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By Thomas Glucksmann-Smith

On October 15-18th 2011 during the latest Plenary Session of the 17th CPC Central Committee, China’s leaders discussed ways to make China a ‘culturally strong nation’ (文化强国) and defined strategies to enhance China’s international soft power. This meeting coincided with tax evasion charges laid against China’s world renowned artist Ai Weiwei—charges he now plans to challenge.

Ai Weiwei, recently described by Art Review as the ‘world’s most powerful artist’ would, in any other nation, be regarded as a perfect diplomat for his country’s cultural industries. But, for China’s CCP leaders Mr Ai’s political activism and provocative behaviour has gone too far. Despite being responsible for the design of the Beijing Olympic Bird’s Nest stadium he is now subject to surveillance and travel restrictions.

The heavy-handed treatment of such an influential artist hinders China’s global image as an aspiring leader in the arena of cultural and artistic production. It runs directly counter to the international agenda for the cultural initiatives proposed at the recent sixth plenary session.

Popular blogger Han Han (韩寒) exposed the contradiction in the Central Committee’s policy, writing at his blog on November 2nd 2011: “Even I, as a player in the world of culture, don’t know how to write about building a culturally strong nation. So how can the members of the Polit-bureau who block search results for Li Bai on google, devise a plan to build a culturally strong nation?” This blog post has subsequently been removed as part of the regular censorial sweep.

The plan was unveiled at the Plenary Session, which designated the cultural industries as a pillar of the national economy. China’s leaders are experimenting with various forms of ownership structure in order to advance technological and cultural innovation. They hope that market-produced cultural goods can be consumed domestically and exported abroad, while state organs will continue to have responsibility for providing essential public cultural goods and services.

To achieve their desired global cultural impact China’s leaders identified four key areas in the cultural industries sector that need to be improved: research in philosophy and social sciences, the reputation of Chinese news media, the quality of literary and artistic works, and the development of a ‘healthy’ online culture (发展健康向上的网络文化). Yet, the recent detentions of global cultural icons like Ai Weiwei and Nobel Prize winner Liu Xiaobo suggests that the CCP’s impulse will be to keep control over the content of these new, improved cultural products. Old socialist cultural work habits die hard.

And where does socialism fit in within the domestic and international soft power push?

In an opinion article in the People’s Daily, Ren Zhongping addresses the issue of promoting Chinese-style socialism in order to legitimise China’s claims to a society that endorses ‘Socialism with Chinese characteristics’. This point was heavily discussed at the meeting, with calls for a reintroduction of Marxist values in education and the need to disseminate Chinese socialism internationally. However, the banner of ‘Socialism with Chinese characteristics’ will certainly render China unsuccessful in its bid to exert soft power internationally and may well fall flat with domestic audiences too. Socialism as a political and cultural brand no longer carries the cache it once did to either audience.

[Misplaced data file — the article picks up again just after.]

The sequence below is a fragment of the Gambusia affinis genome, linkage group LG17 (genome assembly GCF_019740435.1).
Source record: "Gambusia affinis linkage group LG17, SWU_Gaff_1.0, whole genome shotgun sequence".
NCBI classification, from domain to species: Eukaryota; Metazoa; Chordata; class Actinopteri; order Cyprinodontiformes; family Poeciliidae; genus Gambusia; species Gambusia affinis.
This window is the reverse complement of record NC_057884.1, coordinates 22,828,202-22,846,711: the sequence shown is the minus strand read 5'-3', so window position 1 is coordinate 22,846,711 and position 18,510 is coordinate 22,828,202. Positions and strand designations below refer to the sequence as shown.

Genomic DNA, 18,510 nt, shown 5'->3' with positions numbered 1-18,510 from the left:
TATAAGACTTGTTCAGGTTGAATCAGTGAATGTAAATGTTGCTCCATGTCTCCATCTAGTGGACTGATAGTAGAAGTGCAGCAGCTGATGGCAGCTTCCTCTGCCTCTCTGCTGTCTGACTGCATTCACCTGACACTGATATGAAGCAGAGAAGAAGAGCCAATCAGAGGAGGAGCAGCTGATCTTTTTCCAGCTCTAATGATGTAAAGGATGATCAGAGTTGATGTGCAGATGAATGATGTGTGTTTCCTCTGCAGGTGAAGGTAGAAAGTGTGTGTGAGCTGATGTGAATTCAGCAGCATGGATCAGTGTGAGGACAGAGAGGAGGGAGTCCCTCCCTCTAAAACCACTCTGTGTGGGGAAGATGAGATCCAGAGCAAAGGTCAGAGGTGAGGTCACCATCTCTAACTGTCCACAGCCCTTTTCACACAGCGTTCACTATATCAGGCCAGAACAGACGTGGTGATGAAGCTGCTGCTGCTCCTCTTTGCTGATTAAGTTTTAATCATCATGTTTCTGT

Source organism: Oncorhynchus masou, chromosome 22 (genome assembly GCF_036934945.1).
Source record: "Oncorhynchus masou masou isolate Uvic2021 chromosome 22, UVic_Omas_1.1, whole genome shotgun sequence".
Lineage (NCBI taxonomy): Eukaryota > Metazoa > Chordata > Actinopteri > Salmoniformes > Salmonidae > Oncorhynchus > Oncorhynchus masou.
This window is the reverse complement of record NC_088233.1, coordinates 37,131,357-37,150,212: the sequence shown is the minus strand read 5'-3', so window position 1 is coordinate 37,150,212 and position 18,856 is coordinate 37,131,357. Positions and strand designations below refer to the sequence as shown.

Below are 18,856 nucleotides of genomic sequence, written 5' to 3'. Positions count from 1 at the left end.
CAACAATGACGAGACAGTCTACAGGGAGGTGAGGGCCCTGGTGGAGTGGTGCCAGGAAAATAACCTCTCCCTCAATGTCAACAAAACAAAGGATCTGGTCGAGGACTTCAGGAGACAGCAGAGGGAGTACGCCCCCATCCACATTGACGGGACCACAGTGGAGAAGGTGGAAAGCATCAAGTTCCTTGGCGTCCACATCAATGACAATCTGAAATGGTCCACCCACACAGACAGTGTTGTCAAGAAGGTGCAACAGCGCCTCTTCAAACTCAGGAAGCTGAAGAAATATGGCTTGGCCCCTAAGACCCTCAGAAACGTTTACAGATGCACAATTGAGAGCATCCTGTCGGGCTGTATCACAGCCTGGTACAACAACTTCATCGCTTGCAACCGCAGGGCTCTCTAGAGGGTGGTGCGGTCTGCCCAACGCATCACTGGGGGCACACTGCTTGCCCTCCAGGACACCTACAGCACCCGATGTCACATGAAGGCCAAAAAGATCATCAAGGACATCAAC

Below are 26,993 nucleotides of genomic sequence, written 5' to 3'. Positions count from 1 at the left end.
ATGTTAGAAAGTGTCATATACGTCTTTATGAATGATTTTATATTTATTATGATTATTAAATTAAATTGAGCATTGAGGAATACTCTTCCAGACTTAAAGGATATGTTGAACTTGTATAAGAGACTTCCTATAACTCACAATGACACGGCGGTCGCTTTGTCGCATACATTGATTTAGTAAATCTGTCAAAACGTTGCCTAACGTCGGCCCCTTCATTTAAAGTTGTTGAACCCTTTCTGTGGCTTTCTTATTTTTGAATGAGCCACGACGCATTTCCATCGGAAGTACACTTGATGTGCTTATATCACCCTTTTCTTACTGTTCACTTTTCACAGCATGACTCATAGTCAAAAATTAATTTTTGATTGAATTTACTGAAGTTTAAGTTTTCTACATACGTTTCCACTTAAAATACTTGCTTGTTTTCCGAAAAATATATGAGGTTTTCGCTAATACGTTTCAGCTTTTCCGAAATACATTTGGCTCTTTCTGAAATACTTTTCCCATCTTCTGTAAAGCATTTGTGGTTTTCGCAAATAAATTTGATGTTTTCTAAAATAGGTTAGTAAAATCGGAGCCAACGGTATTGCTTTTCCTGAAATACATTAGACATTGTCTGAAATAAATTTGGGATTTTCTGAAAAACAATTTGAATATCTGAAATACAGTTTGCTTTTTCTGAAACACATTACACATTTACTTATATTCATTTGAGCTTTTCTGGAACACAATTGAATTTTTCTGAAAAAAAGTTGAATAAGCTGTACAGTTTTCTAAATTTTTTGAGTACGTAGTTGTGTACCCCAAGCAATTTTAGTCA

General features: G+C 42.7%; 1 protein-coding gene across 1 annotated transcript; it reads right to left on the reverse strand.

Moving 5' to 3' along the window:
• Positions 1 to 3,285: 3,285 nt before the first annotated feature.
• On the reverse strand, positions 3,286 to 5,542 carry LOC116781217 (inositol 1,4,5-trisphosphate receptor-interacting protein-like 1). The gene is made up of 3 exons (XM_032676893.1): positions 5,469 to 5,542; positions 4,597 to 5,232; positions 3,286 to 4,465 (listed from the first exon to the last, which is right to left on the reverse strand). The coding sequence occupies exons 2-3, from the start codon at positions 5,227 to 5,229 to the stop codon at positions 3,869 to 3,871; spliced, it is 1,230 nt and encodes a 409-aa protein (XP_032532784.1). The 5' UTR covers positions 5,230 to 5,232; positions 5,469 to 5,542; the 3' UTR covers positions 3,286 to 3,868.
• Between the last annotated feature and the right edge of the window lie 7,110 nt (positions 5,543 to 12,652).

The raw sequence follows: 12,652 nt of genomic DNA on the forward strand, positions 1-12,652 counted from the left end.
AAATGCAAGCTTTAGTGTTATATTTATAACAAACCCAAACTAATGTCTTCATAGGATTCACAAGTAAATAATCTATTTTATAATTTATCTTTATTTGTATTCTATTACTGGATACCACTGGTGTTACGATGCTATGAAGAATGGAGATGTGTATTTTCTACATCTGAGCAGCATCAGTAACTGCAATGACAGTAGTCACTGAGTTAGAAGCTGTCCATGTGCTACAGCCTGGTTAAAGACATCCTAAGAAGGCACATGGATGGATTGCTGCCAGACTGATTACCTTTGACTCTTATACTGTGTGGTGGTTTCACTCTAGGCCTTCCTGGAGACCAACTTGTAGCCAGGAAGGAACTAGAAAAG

Moreover, the notion of promoting an ideology with distinctly “Chinese characteristics” runs counter to the global operation of soft power as outlined by Joseph Nye (2004). According to Nye, success in exercising soft power involves the promotion of values and norms that have universal appeal and transcend cultural boundaries.

Yee-Kwang Heng (2010) uses this point to illustrate the disparity in soft power between China and Japan since the latter’s government has been capitalizing on the popularity of its cultural goods in the international arena. Heng explains that Japanese anime and manga appeal to many people around the world as they offer culturally neutral characters, locations and narratives. Recent widely distributed Chinese films such as Fearless (霍元甲, 2006) and Ip Man (叶问, 2008) only offer non-Chinese audiences the spectacle of kung fu, since the narratives and settings are too culturally specific, xenophobic, nationalistic and lack the requisite levels of creativity for universal appeal.

Heng also places Japan at the forefront of global environmental protection and climate change research—a sphere that has international appeal and has consequently boosted the nation’s soft power. So far China is infamous for its urban air pollution and rural environmental degradation as a result of local corruption, despite efforts by the state to promote conservation and alternative energy resources.

Regardless of these current deficiencies, Ren Zhongping celebrates the success of China’s cultural achievements, claiming that the country’s cultural sector has entered a “golden period of development” (黄金发展期). Ren cites the fact that China is the world’s third largest film producer, the number one TV producer and the largest publisher of books. But the reality is that very few Chinese movies make any significant box office gains, Chinese TV is succumbing to greater government controls on content, Chinese News Media are propaganda devices and books are frequently banned in China on political or moral grounds.